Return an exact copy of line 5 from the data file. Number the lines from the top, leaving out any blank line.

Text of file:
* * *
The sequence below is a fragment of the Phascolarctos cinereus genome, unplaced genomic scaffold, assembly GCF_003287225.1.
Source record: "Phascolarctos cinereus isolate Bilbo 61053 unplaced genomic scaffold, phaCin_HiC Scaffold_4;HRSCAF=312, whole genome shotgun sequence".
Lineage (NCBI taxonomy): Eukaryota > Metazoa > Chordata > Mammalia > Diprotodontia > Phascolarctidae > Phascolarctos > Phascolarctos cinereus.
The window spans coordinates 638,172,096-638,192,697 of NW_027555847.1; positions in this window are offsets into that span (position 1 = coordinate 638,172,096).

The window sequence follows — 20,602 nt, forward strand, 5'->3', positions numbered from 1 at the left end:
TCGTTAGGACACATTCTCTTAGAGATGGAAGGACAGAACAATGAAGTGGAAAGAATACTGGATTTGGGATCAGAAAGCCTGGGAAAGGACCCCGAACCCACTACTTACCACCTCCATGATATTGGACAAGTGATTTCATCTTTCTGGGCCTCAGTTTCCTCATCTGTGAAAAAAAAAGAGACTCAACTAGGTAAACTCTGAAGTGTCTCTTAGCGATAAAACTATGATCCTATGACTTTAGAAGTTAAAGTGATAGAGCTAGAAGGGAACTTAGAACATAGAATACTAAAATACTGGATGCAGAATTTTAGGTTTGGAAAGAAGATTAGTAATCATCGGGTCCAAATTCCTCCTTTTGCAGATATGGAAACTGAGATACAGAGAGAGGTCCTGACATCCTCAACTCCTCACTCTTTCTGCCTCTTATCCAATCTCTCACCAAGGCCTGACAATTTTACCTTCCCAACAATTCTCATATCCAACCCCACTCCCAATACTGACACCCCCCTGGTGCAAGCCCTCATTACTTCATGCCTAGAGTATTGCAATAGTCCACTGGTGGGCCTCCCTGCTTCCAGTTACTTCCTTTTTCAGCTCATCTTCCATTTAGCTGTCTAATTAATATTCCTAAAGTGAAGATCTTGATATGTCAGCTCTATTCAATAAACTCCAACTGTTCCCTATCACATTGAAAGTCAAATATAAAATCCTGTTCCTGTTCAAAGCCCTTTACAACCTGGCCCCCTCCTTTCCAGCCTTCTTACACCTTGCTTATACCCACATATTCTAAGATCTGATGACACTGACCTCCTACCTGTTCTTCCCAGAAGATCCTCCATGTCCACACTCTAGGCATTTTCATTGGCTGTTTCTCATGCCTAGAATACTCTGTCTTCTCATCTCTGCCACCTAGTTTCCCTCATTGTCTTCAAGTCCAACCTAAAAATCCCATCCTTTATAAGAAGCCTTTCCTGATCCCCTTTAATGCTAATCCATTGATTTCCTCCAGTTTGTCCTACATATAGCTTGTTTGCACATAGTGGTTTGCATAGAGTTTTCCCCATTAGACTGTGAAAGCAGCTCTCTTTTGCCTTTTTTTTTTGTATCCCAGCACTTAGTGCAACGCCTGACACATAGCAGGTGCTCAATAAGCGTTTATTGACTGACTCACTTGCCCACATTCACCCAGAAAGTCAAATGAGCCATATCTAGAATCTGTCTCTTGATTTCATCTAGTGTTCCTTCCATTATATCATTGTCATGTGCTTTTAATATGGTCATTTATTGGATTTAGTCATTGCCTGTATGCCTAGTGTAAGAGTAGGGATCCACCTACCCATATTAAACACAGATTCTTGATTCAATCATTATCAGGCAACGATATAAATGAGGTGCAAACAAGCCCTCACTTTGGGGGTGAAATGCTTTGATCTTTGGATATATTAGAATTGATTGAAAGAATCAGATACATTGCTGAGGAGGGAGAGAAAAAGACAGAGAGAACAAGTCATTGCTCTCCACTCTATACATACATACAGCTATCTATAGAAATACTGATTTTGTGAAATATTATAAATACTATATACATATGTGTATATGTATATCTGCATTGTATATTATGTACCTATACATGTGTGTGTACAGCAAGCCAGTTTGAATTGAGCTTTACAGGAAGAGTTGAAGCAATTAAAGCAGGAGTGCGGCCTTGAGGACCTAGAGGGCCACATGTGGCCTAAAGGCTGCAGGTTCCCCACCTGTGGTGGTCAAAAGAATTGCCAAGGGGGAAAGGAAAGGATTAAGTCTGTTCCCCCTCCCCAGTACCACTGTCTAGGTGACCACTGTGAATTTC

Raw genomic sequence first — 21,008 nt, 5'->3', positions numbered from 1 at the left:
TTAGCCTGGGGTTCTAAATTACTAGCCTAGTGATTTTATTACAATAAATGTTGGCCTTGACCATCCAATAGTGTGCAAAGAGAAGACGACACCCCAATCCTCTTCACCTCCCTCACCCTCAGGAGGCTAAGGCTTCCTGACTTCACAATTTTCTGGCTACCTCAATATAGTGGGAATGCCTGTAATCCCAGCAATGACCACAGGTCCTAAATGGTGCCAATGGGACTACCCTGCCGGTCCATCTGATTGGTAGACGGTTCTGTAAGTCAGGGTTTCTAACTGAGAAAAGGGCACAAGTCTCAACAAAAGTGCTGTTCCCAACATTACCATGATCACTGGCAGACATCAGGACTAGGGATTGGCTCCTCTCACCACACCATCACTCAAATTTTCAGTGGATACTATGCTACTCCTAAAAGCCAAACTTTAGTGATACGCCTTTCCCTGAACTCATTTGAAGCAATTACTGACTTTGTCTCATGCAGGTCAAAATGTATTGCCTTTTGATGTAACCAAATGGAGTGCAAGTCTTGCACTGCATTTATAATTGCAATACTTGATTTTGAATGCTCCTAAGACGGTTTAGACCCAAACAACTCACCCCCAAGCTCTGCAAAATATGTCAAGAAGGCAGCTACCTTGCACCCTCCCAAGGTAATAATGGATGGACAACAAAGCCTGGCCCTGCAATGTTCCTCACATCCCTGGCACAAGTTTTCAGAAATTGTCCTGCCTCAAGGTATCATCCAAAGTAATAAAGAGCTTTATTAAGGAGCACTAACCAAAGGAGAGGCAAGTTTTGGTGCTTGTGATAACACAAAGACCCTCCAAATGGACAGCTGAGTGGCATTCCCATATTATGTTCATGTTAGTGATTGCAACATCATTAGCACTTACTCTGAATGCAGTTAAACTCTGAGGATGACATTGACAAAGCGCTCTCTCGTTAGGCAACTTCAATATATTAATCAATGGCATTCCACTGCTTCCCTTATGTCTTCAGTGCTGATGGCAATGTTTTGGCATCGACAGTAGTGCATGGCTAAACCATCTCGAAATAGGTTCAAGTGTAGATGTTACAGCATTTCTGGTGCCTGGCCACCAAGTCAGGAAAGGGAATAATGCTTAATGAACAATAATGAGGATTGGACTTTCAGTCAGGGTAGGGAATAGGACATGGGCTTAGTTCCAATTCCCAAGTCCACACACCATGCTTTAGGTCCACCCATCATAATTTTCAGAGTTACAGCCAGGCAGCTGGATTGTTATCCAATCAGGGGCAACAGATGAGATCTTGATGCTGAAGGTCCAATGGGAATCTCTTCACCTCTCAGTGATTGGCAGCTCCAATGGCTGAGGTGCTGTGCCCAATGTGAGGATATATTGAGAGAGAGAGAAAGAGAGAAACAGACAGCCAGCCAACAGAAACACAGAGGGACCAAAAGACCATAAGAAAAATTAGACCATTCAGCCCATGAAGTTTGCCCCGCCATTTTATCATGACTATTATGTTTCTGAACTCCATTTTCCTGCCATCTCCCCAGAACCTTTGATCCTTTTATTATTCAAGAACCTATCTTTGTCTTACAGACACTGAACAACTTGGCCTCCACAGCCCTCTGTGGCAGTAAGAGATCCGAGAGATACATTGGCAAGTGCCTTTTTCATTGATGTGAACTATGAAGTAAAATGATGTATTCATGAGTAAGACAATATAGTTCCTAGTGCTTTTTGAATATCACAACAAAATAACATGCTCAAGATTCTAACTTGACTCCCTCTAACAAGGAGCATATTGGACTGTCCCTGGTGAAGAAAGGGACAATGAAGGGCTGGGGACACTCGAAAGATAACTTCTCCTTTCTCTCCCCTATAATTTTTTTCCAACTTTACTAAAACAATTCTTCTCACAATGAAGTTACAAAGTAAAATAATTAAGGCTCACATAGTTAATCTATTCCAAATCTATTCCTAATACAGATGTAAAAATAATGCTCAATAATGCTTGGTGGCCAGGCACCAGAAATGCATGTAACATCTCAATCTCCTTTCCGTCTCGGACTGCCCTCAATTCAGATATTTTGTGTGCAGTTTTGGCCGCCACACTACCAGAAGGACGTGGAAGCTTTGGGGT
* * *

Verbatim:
The window sequence follows — 20,602 nt, forward strand, 5'->3', positions numbered from 1 at the left end: